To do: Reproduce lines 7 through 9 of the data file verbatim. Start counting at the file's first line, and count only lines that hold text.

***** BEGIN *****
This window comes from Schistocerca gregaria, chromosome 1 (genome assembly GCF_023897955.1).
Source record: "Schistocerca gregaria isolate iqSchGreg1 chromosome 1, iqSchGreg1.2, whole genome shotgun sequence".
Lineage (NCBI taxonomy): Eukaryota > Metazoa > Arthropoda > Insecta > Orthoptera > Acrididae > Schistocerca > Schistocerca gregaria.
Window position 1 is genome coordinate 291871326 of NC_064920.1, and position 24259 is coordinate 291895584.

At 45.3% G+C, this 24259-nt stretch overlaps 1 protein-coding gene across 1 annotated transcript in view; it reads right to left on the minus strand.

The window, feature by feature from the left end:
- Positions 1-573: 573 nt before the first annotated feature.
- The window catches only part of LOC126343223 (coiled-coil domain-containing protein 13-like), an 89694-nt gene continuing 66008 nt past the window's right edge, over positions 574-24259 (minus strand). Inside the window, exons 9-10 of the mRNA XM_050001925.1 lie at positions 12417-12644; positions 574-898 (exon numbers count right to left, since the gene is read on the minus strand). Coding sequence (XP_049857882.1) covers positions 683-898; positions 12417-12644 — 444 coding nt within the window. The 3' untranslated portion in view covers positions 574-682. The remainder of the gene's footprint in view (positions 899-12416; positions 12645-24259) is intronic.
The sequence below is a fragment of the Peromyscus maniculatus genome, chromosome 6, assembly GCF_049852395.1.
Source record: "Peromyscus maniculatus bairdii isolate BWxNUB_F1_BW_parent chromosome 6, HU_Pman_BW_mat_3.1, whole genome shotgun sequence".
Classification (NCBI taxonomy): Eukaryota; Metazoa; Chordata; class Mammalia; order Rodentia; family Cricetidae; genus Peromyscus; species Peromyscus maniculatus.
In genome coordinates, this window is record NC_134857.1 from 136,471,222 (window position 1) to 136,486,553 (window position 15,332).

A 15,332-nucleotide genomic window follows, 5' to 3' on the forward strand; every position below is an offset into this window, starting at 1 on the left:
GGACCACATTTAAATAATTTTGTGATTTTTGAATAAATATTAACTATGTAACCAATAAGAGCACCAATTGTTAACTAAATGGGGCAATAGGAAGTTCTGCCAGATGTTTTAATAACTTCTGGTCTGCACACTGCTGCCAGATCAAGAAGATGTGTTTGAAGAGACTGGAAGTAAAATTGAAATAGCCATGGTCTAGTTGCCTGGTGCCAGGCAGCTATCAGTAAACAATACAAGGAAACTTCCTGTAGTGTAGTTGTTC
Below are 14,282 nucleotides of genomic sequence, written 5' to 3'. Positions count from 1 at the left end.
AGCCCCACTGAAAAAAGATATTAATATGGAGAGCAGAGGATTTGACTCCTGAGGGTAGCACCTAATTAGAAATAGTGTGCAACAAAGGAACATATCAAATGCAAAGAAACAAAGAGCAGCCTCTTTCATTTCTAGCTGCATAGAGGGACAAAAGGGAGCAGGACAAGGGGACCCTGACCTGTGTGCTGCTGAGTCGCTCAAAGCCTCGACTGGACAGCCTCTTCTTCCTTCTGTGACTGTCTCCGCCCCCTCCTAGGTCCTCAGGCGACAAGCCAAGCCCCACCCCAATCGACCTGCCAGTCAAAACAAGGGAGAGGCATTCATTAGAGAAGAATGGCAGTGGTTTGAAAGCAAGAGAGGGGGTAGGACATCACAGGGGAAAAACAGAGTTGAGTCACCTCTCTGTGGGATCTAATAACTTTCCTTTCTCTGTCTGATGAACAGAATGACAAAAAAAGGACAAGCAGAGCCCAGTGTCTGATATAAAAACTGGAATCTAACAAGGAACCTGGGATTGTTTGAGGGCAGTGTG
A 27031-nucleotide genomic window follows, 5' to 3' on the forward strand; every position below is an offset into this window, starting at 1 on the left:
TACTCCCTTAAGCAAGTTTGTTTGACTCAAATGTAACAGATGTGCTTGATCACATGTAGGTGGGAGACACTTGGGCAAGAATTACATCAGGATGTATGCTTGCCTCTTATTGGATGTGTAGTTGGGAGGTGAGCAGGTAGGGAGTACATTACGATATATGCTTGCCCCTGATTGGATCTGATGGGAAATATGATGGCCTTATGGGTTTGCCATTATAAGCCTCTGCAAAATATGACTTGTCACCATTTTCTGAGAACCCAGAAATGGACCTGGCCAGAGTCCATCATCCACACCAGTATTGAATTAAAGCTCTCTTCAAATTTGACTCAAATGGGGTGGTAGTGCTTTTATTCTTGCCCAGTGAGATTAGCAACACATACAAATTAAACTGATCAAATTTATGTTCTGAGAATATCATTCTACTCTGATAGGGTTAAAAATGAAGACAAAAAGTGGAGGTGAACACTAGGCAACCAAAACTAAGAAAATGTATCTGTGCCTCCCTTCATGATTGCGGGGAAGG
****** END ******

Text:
- Positions 1-573: 573 nt before the first annotated feature.
- The window catches only part of LOC126343223 (coiled-coil domain-containing protein 13-like), an 89694-nt gene continuing 66008 nt past the window's right edge, over positions 574-24259 (minus strand). Inside the window, exons 9-10 of the mRNA XM_050001925.1 lie at positions 12417-12644; positions 574-898 (exon numbers count right to left, since the gene is read on the minus strand). Coding sequence (XP_049857882.1) covers positions 683-898; positions 12417-12644 — 444 coding nt within the window. The 3' untranslated portion in view covers positions 574-682. The remainder of the gene's footprint in view (positions 899-12416; positions 12645-24259) is intronic.
The sequence below is a fragment of the Peromyscus maniculatus genome, chromosome 6, assembly GCF_049852395.1.